Dissection of all aspects of L-lysine that directly affect Cat’s respiratory health
Feline herpesvirus type 1 (FHV-1) is the most common feline virus in the world.
I believe you've already heard about it while getting your cat vaccinated. Symptoms include serious eye diseases, epilepsy and ulcerative keratitis.
Studies have shown that after a first exposure to FHV-1, 80% of cats are potentially infected, and reactivation occurs in about 50% of these. It is distributed in the body, and the moment their immune system weakens, the virus moves again.
Numerous studies have shown that arginine plays a role in activating and replicating human herpesvirus and feline herpesvirus type 1. Nevertheless, we cannot ignore this amino acid because a deficiency of arginine can cause hyperammonemia.
Source: Effects of L-lysine and L-arginine on in vitro replication of feline herpesvirus type-1 / AJVR, Vol 61, No. 12, December 2000
As shown in the table, FHV-1 was cultured in feline kidney cells and the results were observed with different concentrations of arginine and lysine.
In the medium without arginine, the cells did not grow at all, and the higher the arginine content, the faster the cell growth was obtained.
Lysine is known to be effective against upper respiratory infections. As the content of lysine increases, cell growth slows down, but the content of arginine cannot be offset.From other studies, I can say that lysine inhibits arginine, but to a lesser extent.
If cats who had a lot of problems with herpesvirus type 1 did not improve their symptoms or were slow, it is recommended to check whether they are feeding food or nutritional supplements with high arginine intake.This applies even more to cats without hyperammonemia.Most cat foods and supplements contain L-lysine, so you might want to check out if L-lysine really works for improving your cat's upper respiratory tract.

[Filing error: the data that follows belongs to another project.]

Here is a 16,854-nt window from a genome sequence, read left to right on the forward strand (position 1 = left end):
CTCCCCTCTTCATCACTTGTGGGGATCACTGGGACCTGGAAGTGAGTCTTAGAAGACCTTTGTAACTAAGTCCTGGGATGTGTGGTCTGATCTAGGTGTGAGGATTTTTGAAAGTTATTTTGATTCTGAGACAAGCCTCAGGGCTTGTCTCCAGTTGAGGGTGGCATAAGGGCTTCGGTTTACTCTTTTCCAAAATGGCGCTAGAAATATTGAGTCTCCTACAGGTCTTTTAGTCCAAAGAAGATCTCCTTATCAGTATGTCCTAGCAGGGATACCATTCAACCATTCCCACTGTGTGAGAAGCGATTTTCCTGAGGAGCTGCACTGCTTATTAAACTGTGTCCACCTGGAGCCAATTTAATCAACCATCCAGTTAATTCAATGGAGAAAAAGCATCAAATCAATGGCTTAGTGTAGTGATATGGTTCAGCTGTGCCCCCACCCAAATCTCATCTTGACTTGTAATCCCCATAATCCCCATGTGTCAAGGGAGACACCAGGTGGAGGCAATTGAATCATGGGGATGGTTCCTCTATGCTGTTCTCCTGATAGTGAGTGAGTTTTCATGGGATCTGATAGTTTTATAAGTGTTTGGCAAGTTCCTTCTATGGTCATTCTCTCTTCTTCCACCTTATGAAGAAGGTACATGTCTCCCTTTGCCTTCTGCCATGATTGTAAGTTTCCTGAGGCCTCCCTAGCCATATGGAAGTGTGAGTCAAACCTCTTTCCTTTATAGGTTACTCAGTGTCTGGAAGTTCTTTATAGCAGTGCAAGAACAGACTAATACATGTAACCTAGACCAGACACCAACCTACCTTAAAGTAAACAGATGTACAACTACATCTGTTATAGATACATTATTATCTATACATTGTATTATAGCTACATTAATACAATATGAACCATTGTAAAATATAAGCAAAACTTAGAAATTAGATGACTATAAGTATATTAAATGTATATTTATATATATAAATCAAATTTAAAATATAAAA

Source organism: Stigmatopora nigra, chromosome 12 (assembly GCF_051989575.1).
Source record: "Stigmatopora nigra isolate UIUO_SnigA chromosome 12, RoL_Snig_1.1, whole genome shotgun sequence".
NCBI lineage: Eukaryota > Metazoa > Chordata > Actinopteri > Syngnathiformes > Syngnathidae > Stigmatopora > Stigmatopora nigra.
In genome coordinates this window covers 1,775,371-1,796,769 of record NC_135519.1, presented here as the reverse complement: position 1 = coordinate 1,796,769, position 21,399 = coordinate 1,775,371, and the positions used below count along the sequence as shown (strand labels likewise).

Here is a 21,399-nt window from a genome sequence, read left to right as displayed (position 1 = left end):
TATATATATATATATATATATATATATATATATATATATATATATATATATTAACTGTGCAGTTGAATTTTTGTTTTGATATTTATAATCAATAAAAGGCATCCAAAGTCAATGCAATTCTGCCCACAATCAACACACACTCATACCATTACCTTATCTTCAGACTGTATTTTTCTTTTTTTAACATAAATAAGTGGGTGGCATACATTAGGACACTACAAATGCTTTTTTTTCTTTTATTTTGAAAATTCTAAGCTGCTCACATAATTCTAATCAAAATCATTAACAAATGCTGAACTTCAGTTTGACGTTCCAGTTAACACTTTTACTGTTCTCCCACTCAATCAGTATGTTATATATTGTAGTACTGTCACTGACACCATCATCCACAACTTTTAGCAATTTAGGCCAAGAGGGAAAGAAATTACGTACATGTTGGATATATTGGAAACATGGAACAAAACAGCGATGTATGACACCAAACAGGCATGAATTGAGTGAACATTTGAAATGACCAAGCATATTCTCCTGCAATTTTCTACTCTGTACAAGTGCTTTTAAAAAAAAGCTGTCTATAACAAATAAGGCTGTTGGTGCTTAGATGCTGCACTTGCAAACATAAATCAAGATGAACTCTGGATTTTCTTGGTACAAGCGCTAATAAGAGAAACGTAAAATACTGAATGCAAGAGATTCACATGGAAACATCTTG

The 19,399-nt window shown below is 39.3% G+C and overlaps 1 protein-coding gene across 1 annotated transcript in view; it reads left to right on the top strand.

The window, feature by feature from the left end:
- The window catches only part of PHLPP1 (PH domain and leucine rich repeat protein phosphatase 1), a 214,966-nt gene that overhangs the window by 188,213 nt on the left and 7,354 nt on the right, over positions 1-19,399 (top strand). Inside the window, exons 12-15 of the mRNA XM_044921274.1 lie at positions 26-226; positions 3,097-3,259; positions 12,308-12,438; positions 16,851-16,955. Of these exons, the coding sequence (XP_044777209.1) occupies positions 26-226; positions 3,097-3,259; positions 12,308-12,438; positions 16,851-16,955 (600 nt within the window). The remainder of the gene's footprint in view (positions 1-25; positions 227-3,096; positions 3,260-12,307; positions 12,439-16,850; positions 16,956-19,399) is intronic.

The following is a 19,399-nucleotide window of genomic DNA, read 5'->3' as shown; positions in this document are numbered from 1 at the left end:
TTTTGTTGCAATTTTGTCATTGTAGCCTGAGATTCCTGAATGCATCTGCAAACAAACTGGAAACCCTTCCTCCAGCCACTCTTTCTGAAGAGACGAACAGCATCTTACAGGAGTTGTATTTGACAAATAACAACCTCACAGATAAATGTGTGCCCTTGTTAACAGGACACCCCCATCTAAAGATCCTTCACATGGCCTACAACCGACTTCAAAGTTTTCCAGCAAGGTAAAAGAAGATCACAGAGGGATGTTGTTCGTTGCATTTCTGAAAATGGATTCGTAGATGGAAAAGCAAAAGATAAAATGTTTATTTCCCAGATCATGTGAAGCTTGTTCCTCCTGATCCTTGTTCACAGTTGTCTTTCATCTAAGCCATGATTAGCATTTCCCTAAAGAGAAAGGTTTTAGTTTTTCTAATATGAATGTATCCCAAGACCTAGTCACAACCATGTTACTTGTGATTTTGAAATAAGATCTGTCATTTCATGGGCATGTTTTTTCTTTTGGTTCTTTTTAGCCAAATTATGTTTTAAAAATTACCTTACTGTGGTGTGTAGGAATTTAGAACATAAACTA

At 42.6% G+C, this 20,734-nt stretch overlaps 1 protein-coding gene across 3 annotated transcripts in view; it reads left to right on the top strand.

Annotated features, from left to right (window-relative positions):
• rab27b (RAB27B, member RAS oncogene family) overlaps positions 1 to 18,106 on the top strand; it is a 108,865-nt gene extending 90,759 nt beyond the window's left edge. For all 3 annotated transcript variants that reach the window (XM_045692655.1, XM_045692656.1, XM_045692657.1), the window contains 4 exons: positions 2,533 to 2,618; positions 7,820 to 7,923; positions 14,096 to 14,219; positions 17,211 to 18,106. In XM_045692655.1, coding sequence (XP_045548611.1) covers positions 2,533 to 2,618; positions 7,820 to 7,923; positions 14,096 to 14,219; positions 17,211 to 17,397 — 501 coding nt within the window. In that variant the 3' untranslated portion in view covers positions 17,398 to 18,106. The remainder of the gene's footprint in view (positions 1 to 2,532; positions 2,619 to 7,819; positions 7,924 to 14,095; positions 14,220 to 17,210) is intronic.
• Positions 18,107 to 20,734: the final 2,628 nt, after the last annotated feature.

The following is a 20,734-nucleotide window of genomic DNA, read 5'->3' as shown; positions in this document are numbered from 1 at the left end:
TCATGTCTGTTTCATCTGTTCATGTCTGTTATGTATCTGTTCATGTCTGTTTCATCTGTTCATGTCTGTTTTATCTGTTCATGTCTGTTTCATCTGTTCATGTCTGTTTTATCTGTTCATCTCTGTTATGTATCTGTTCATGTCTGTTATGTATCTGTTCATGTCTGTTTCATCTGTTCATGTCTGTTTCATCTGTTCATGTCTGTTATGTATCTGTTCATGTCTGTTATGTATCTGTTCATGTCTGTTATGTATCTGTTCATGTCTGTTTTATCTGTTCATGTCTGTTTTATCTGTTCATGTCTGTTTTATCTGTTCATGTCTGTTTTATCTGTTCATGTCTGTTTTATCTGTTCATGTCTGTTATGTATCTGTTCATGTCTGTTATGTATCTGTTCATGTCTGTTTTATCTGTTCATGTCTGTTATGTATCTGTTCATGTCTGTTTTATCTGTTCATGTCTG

Arginine plays an important role in viral activity and replication, and as L-lysine concentrations increased, the growth of feline kidney cells injected with herpes virus was slowed. L-Lysine did not have a direct effect on suppressing the virus, but exerted an indirect function by suppressing arginine.
It is necessary to find out how L-lysine inhibits arginine. The main reason is that L-lysine and arginine share an amino acid transport system, so that more transport on one side means less transport on the other side.
Higher body concentrations of L-lysine than arginine slow down the rate and extent of synthesis of viral proteins and their transport from the cytoplasm to the nucleus.Viruses synthesized in the cytoplasm but not delivered to the nucleus can be digested by cytoplasmic enzymes.
Next, lysine induces arginase, an enzyme that causes breakdown. Arginase is an enzyme that hydrolyzes L-arginine into ornithine and urea.Because arginase activity is generally low in the kidney, the results of this study using feline kidney cells suggest that L-lysine's arginine inhibition might be underestimated.In this regard, we would like to summarize as follows.
If L-lysine does not improve the respiratory system significantly, it may be due to high levels of arginine. Therefore, you may need to increase your lysine intake to see the effect.Amino acid concentrations are not well evaluated, so it is not known how much to increase lysine intake.Arginine is a very important amino acid for dogs and cats, so lowering the concentration is a prescription that should never be used as it lowers other diseases.
The characteristic of L-lysine, which is effective against viral infections only when arginine is inhibited, is inevitably a question mark in terms of "effectiveness in multiple companion animals"